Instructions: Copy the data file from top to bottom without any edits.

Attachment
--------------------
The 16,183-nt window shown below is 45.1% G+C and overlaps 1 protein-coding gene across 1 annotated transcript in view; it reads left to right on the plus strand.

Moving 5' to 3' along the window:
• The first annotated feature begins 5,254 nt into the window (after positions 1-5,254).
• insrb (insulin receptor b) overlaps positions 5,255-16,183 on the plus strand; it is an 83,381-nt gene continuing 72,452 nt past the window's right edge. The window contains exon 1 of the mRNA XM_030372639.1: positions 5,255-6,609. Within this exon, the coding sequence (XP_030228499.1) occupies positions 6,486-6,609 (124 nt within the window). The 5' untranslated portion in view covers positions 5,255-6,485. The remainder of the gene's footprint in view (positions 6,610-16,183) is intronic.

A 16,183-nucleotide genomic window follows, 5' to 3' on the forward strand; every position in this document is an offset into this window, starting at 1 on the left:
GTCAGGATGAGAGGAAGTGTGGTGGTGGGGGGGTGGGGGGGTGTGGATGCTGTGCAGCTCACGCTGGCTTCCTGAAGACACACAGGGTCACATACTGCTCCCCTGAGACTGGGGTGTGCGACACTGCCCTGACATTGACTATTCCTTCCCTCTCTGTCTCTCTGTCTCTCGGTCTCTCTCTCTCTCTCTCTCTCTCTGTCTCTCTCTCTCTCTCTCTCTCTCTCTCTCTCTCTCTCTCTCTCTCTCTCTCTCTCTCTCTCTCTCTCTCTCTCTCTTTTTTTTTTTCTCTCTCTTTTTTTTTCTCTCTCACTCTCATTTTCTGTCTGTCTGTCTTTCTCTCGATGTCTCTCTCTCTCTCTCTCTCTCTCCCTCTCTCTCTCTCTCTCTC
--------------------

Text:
The 16,183-nt window shown below is 45.1% G+C and overlaps 1 protein-coding gene across 1 annotated transcript in view; it reads left to right on the plus strand.

Moving 5' to 3' along the window:
• The first annotated feature begins 5,254 nt into the window (after positions 1-5,254).
• insrb (insulin receptor b) overlaps positions 5,255-16,183 on the plus strand; it is an 83,381-nt gene continuing 72,452 nt past the window's right edge. The window contains exon 1 of the mRNA XM_030372639.1: positions 5,255-6,609. Within this exon, the coding sequence (XP_030228499.1) occupies positions 6,486-6,609 (124 nt within the window). The 5' untranslated portion in view covers positions 5,255-6,485. The remainder of the gene's footprint in view (positions 6,610-16,183) is intronic.

A 16,183-nucleotide genomic window follows, 5' to 3' on the forward strand; every position in this document is an offset into this window, starting at 1 on the left:
GTCAGGATGAGAGGAAGTGTGGTGGTGGGGGGGTGGGGGGGTGTGGATGCTGTGCAGCTCACGCTGGCTTCCTGAAGACACACAGGGTCACATACTGCTCCCCTGAGACTGGGGTGTGCGACACTGCCCTGACATTGACTATTCCTTCCCTCTCTGTCTCTCTGTCTCTCGGTCTCTCTCTCTCTCTCTCTCTCTCTGTCTCTCTCTCTCTCTCTCTCTCTCTCTCTCTCTCTCTCTCTCTCTCTCTCTCTCTCTCTCTCTCTCTCTCTCTCTCTTTTTTTTTTTCTCTCTCTTTTTTTTTCTCTCTCACTCTCATTTTCTGTCTGTCTGTCTTTCTCTCGATGTCTCTCTCTCTCTCTCTCTCTCTCCCTCTCTCTCTCTCTCTCTC